Gel batteries vs. wet cells vs....

May 1, 2011 | By Richard Prince


I own five vintage cars from 1934 through 1950 and have been able to apply many of your tips to my babies.

My question is in regard to 6-volt batteries as my cars are all in this category. Four are positive ground and one, the 1950, is negative ground. All five are

running original equipment starters, generators and voltage regulators which have all been rebuilt, and new wiring was installed during restoration. In one car I run a wet cell battery while in the other four I have elected to go with the Optima gel batteries because they seem to offer higher cold cranking amp ratings. The added CCA rating will subsequently give more enthusiastic cranking speeds and are much more forgiving of down time and longevity.

My question is in regard to the gel batteries compatibility with stock generators and voltage regulators. Some of my old car buddies think this is not a good combination and cite failures they have had, while others, like myself, seem to think it’s a better way to go.

The reason I ask is that I seem to get mixed readings from my amp meters in the four vehicles with gel batteries. Some seem to put heavy demands on the charge rates for extended periods of time while others fluctuate a great deal.

Perhaps this is the end result of age and who rebuilt what, but I would like your input to end the controversy.


Most gel batteries are essentially the same as conventional lead-acid batteries but in a gel battery a gelling agent such as silica is added to the electrolyte to transform it from a liquid into a gel. Gel batteries do have a number of weaknesses that must be addressed or premature failure will usually result. One of these is that gel batteries require a lower recharge voltage than their liquid electrolyte counterparts so in an automotive application the charging system should be modified accordingly.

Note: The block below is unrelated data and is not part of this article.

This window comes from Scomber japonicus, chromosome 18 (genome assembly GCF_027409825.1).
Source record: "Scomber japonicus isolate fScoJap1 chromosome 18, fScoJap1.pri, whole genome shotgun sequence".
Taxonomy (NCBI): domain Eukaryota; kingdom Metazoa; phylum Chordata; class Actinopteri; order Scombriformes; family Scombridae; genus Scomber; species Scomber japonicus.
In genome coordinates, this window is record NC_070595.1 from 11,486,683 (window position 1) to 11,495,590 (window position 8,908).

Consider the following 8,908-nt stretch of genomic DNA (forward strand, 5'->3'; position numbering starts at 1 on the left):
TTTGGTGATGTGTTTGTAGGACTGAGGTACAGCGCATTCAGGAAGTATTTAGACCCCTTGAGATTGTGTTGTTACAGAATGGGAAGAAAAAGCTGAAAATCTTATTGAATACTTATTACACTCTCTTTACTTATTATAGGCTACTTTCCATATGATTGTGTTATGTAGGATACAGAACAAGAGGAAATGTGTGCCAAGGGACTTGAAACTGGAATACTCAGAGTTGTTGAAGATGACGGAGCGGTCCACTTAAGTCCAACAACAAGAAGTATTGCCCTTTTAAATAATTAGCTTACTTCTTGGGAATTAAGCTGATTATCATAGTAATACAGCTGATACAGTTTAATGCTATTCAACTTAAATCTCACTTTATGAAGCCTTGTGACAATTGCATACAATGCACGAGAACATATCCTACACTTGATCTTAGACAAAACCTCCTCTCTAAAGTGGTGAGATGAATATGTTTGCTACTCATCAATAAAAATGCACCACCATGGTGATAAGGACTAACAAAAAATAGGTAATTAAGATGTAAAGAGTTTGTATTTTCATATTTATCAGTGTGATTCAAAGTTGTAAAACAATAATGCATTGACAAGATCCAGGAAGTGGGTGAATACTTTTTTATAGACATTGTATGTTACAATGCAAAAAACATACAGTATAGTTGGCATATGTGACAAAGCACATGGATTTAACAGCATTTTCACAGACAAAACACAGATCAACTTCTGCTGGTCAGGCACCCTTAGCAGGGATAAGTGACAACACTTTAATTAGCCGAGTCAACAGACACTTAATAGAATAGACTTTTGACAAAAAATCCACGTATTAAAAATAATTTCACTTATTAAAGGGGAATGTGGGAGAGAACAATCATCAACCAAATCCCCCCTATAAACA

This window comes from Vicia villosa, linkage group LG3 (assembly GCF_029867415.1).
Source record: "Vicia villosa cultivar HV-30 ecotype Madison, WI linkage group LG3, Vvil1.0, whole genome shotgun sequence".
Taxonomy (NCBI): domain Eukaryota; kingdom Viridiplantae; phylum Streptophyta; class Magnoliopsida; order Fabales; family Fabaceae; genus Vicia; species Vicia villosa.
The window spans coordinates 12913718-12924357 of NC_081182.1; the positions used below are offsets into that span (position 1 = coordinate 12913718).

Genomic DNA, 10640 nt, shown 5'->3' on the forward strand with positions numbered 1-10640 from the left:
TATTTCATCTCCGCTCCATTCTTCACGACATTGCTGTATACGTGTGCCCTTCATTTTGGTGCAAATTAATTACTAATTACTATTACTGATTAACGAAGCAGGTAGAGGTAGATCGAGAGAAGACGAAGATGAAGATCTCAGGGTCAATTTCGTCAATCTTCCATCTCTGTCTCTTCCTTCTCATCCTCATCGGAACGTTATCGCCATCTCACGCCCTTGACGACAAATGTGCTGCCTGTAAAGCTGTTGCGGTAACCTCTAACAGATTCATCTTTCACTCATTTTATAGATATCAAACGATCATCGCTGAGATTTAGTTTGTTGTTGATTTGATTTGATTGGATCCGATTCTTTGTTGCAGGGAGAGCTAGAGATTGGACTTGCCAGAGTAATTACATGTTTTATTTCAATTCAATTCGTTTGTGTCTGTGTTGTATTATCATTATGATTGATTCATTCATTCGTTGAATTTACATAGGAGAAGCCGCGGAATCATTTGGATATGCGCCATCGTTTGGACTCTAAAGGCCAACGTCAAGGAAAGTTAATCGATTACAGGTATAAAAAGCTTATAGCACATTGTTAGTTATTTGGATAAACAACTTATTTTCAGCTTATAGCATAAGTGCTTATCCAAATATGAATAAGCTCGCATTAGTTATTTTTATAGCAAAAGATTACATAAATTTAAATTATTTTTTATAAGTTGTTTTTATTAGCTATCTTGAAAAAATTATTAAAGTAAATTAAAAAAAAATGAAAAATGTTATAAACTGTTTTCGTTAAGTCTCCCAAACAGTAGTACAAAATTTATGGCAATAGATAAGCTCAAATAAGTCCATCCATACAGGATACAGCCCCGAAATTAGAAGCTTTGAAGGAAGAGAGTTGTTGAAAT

But this is irrelevant for you because you state that you’ve installed an Optima gel battery and that is not really a gel battery. Instead, it relies on something called Absorbed Glass Matt (AGM) construction. This type of construction allows the electrolyte to be suspended in close proximity to the plate’s active material.

In other words, the electrolyte is held on glass mat separators by means of capillary action.

In the particular case of Optima, this company uses their own patented spiral wound method for configuring the cells in order to optimize each battery’s efficiency and, among other things, give each battery the benefit of very low internal resistance. The low internal resistance permits higher output and more efficient charging. At the same time, however, it changes the battery’s charging characteristics, particularly when it’s severely discharged. When the battery is charged above about 4.5 volts your vintage car’s charging system should behave normally but if the Optima battery discharges below about 4.5 volts the charging system may be too confused to charge it properly.

So, your best course of action is to not let the Optima batteries get severely discharged and if they do, use a modern charger with a setting for AGM batteries to recharge them.

As far as your observation that some of the cars with an Optima battery seem to be charging heavily for extended periods of time while the charging rate in the others fluctuates a great deal, I don’t think either situation is due to the unique characteristics of the Optima batteries you’ve installed. The conditions you see are most likely due to inaccurate gauges and/or erratic performance of the vehicles’ charging systems.